Joe Nahem. Photo by Josh Gaddy

Joe Nahem has often said that he does not have a “style,” and the wide-ranging variety and versatility of his projects bears witness to that statement. But he does have a vision — which is evidenced by the images in his first book, Fox-Nahem, The Design Vision of Joe Nahem. The Joe Nahem vision depicted in his book is a wondrous bespoke amalgam of texture, color, light and shape. No surface is unconsidered: ceilings are covered in whitewashed barnwood, or festooned with a custom-commissioned ceramic porcelain detail, or reclaimed wood sprayed with a warm metallic finish. Nahem-designed rugs don’t just lie on the floor and look beautiful, they actively support the design; in one room, a custom lacy silk web pattern echoes a hypnotic mandala painting by Ryan McGuiness; in another, Joe designed a meandering, curvy edge to offset the dominant rectilinear structural elements in the room; and in a third, Nahem custom-tailored the pattern to morph as it moves through the space, strongly apparent in some areas, and faded to monochromatic in others, directing the ebb and flow of a viewer’s eye. In one particularly cozy bedroom, the rug creeps partway up the walls to create a luxurious cocoon — hygge and then some! Walls get the full treatment as well: heavy oak woodwork is stripped, raked and cerused, creating a lighter, more contemporary look; or covered in whitewashed knotty pine or limed cypress; walnut and bronze mesh screens in a den; intricately carved Moroccan plaster in a bathroom; or perhaps most surprisingly, undulating molded Corian in an all-white entry, which transformed the simple space into a contemporary fantasy. Upholstery is equally sumptuous, to the extent that you may have to restrain yourself from stroking the pages of the book! Furnishings in a Nahem-designed residence run the gamut, from precious antiques, the best vintage midcentury, bespoke pieces artfully designed by Joe and his firm, and contemporary works commissioned from the design masters of today.



Fox-Nahem has been fortunate enough to be engaged by clients with stellar art collections, and with Joe they are in knowledgeable and appreciative hands. Joe’s brother is renowned gallerist Edward Tyler Nahem and both Nahem brothers have long been ardent collectors. Joe was quoted in a recent interview, “When I was a young adult and my friends were out at clubs doing cocaine, I was going to Phillips and bidding on Warhols!” One example of his deft handling of masterworks is manifested in an exceptionally warm and expressive, multi-functional living room hosting what could be an overwhelming group: a Damien Hirst pill cabinet, an Andy Warhol camouflage painting, and works by Richard Prince and Cindy Sherman – all strong and provocative pieces. Nahem designs interiors that are first and foremost homes, rather than galleries, and he creates spaces that highlight and elevate the artwork, but never at the expense of comfort or function.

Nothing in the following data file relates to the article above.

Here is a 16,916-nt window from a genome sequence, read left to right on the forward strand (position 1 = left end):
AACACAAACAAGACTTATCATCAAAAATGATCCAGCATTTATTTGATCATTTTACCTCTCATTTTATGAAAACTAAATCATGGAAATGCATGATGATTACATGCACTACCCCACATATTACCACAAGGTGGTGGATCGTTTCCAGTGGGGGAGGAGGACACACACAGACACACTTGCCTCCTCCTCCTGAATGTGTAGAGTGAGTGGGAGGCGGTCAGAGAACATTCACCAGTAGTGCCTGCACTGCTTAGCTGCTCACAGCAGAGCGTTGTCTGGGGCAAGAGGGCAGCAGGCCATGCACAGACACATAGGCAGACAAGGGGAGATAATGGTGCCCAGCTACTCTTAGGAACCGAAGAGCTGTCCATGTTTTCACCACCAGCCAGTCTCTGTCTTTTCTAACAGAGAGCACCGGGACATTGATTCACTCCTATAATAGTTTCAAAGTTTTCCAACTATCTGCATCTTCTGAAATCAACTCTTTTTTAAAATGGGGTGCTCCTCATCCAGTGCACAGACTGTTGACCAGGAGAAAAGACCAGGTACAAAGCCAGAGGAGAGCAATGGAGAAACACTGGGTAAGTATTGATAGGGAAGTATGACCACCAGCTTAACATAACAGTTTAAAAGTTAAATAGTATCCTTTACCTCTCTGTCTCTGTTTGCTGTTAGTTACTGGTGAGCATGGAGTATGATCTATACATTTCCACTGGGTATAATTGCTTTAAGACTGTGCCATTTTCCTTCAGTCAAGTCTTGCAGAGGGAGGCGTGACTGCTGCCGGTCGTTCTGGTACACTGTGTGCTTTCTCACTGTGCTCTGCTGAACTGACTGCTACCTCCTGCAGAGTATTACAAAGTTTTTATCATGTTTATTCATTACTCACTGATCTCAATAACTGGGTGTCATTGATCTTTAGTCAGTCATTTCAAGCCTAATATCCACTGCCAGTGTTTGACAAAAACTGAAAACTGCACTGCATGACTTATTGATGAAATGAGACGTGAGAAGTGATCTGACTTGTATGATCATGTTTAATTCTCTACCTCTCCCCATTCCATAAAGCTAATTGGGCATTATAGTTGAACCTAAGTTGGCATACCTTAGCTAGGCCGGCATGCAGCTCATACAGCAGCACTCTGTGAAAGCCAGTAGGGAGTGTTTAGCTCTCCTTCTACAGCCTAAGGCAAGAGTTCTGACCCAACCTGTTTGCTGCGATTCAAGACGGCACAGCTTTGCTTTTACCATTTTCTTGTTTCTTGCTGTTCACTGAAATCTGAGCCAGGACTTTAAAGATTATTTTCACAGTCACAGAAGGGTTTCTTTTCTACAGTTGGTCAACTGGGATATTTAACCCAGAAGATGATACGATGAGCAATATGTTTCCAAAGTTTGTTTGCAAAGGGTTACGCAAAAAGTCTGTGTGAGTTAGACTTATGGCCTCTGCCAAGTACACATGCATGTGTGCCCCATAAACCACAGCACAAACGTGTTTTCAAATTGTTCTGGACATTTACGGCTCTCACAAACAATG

Perhaps the most appealing aspect for the reader of Nahem’s book is the enthusiasm that is exuded from the pages. The excitement is palpable; you can almost feel Joe and his team firing on all cylinders. The results defy expectations and fulfill the goal to surprise and delight, for both his lucky clients and for the fortunate readers of this book.


Photography by Michael Moran

Avid collectors of contemporary art with a focus on challenging and provocative works, Nahem’s clients wanted rooms that provided ample opportunity to display their collection. Instead of a traditional dining room layout with one large table encircled by dining chairs, a flexible layout was created that is more in tune with contemporary life. A pair of custom-designed deep brown horsehair banquettes are placed at opposite ends of the room, offering a variety of options for dining and lounging. At left, a dining arrangement that can seat six to eight, with one banquette and a table by French modernist André Sornay, and Eugene Schoen’s signature demilune chairs in bleached hornbeam and original white leather. Across the room, a conversation group is composed of the second banquette, a pair of Jean Royère tub chairs and a sheared-mink ottoman and hanging overhead, a vintage Venetian glass chandelier. Installed on horsehair walls that match the banquettes are arresting works by Richard Prince, Andy Warhol, Ed Ruscha and Cindy Sherman. Their highly saturated hues leap off a backdrop that is simultaneously subtle and dramatic. 



Photography by Peter Murdock


The sofa was originally designed to feature a lush sheared mink collar, but when Joe saw the untrimmed pelts as a work in progress, the collar became a cape, and this uniquely charming detail a delightful surprise for his fur-loving clients. The chairs are by Paul Evans circa 1970, the polished stainless steel “Ring” table is a 1999 design by Mattia Bonetti and Elizabeth Garouste, and the chandelier is vintage Stilnovo. At left is one of a pair of eighteenth-century Italian consoles. Playful artworks enliven the space: from Korean artist Hyungkoo Lee’s Animatus series, Ridicularis, 2008, which appears to be the Disney character Goofy, and above the console, artworks by Jim Lambie constructed with reflective sheets of aluminum with corners bent, like dog-eared pages of a magazine.